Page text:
Posts Tagged ‘UK’
Environmental Research Digest – April 2013
UK Soil Association released a report that identifies a number of important trends, opportunities and challenges for the UK organic market. The 2013 Organic market report highlights key areas of growth in online retail, independent outlets and a shift towards younger consumers during 2012.
- Despite the market having dipped by 1.5% as the UK continues through its most challenging economic downturn for many decades, the report predicts a positive future for the UK organic market.
- Organic shoppers are increasingly choosing the convenience and variety offered by home delivery over limited ranges at many supermarkets.
- Independent outlets saw a 0.7% increase in sales, covering box schemes, mail order, farm and health-food shops, farmers’ markets and catering.
- Reduced availability of organic products in various supermarkets has affected the market both in the short term, and looking at future growth.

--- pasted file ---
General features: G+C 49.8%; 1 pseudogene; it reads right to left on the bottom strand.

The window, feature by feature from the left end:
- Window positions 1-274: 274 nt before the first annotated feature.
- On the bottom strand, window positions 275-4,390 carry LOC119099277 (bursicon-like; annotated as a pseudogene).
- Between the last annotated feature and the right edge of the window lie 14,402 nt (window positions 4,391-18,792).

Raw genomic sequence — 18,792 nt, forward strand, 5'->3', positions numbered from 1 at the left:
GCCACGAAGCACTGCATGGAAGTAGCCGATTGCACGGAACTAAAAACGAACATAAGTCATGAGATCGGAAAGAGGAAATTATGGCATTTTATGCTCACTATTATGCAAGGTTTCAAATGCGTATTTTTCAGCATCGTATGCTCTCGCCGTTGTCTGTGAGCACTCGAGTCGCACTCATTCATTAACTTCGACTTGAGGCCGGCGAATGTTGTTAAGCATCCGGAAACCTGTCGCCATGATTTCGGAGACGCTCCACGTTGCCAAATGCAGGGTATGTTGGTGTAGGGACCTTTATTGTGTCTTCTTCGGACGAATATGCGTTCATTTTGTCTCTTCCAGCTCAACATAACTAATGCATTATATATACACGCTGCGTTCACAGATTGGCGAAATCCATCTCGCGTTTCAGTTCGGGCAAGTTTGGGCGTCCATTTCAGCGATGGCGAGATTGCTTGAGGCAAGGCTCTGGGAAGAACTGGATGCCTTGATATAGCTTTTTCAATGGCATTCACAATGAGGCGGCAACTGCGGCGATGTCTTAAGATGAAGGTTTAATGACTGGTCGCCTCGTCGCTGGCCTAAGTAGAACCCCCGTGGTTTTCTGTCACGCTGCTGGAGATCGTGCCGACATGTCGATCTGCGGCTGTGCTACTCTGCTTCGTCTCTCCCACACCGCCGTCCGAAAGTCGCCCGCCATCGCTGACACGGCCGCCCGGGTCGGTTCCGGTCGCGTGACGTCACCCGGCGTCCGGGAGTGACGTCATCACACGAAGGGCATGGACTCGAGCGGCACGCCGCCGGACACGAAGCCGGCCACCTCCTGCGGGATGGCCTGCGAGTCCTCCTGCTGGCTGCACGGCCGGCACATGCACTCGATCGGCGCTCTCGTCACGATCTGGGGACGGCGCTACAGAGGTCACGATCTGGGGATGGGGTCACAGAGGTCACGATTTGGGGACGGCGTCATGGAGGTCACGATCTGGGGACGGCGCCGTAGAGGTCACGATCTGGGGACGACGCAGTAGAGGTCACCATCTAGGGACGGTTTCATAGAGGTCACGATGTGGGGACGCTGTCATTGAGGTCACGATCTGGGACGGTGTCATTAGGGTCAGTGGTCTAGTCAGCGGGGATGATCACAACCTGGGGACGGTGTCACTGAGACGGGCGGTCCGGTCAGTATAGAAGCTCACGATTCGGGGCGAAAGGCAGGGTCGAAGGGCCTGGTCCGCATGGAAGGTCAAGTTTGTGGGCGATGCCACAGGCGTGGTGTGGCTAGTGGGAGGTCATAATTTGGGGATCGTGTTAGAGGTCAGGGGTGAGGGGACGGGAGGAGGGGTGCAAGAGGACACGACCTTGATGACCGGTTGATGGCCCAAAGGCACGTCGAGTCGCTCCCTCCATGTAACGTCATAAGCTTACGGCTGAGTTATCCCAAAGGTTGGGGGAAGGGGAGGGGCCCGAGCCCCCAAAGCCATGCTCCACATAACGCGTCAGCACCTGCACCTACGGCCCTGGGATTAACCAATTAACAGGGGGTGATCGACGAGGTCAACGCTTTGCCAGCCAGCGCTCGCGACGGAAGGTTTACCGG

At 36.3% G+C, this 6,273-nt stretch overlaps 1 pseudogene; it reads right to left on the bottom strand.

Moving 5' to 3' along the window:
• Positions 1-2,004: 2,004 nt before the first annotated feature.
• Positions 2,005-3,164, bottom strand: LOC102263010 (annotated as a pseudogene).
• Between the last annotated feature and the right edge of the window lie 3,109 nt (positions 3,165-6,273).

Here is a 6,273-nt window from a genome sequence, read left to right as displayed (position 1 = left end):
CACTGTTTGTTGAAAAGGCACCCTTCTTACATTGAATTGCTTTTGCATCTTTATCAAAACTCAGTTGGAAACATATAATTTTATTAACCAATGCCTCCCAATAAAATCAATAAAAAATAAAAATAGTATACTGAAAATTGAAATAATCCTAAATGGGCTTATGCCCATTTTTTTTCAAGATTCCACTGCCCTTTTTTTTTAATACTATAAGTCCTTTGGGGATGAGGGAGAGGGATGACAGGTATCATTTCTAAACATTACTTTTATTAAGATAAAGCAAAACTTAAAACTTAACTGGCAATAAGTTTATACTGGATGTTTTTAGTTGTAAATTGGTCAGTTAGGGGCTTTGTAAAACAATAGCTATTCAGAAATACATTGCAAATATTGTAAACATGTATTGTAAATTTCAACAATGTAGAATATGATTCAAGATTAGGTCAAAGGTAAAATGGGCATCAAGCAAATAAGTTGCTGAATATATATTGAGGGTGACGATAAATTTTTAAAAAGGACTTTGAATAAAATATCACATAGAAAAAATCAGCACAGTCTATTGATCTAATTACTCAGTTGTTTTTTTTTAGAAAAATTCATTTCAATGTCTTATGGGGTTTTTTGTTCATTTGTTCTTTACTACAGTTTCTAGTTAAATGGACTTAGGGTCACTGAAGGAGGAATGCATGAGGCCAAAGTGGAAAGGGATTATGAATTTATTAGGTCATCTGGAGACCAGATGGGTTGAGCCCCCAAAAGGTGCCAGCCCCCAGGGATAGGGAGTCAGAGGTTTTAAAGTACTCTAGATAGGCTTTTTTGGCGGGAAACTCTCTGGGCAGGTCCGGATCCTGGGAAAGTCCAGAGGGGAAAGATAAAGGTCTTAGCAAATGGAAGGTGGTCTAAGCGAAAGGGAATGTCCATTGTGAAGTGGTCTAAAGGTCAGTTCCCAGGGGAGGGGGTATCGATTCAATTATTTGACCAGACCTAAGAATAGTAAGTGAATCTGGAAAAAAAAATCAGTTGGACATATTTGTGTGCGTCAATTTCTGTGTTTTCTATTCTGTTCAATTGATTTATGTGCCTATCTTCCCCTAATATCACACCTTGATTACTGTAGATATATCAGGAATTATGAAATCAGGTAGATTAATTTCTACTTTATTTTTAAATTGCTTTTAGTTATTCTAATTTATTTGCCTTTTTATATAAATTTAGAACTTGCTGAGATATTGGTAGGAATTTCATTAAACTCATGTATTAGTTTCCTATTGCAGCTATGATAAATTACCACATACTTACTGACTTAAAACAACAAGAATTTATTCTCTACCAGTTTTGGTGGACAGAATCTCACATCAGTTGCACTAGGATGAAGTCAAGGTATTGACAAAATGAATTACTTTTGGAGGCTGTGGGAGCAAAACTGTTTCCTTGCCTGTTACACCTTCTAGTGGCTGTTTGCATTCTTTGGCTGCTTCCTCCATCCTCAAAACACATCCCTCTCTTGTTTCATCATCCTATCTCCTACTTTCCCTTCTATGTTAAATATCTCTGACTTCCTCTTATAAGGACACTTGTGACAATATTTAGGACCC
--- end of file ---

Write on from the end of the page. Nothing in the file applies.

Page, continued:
- Box scheme, home-delivery and mail-order sales increased by 4.4% to £174.3 million.
UK Soil Association
Social Research Digest – February 2013
The report by the UK Institution of Mechanical Engineers highlights how up to half of the four billion metric tons of food is wasted each year and offers recommendations on how to tackle this challenge. This report spotlights developing and developed nations.
- Rising population in tandem with improved nutrition standards and changing dietary preferences will wield pressure for increases in global food supply.
- The United Nations predicts that by the end of the century there could be an extra three billion people to feed.
- The aforementioned projection means that social, economic, environmental and political issues that need to be addressed to ensure a sustainable future for all.
- In less developed countries (i.e. sub-Saharan Africa and South-East Asia) wastage tends to occur primarily at the farmer producer end of the supply chain.
- In fully developed nations (such as UK) is associated with modern consumer culture where produce is wasted through retail and consumer behavior.
- Between 30% and 50% of what has been bought in developed countries is thrown away by the purchaser.
- Wasting food means losing resources, such as land, water and energy.
- The potential to provide 60-100% more food by eliminating losses, freeing up land, energy and water resources for other uses.
- It is recommended:
- The UN Food and Agriculture Organization (FAO) works with international engineering community.
- Governments of rapidly developing counties incorporate waste minimization thinking into the transport infrastructure.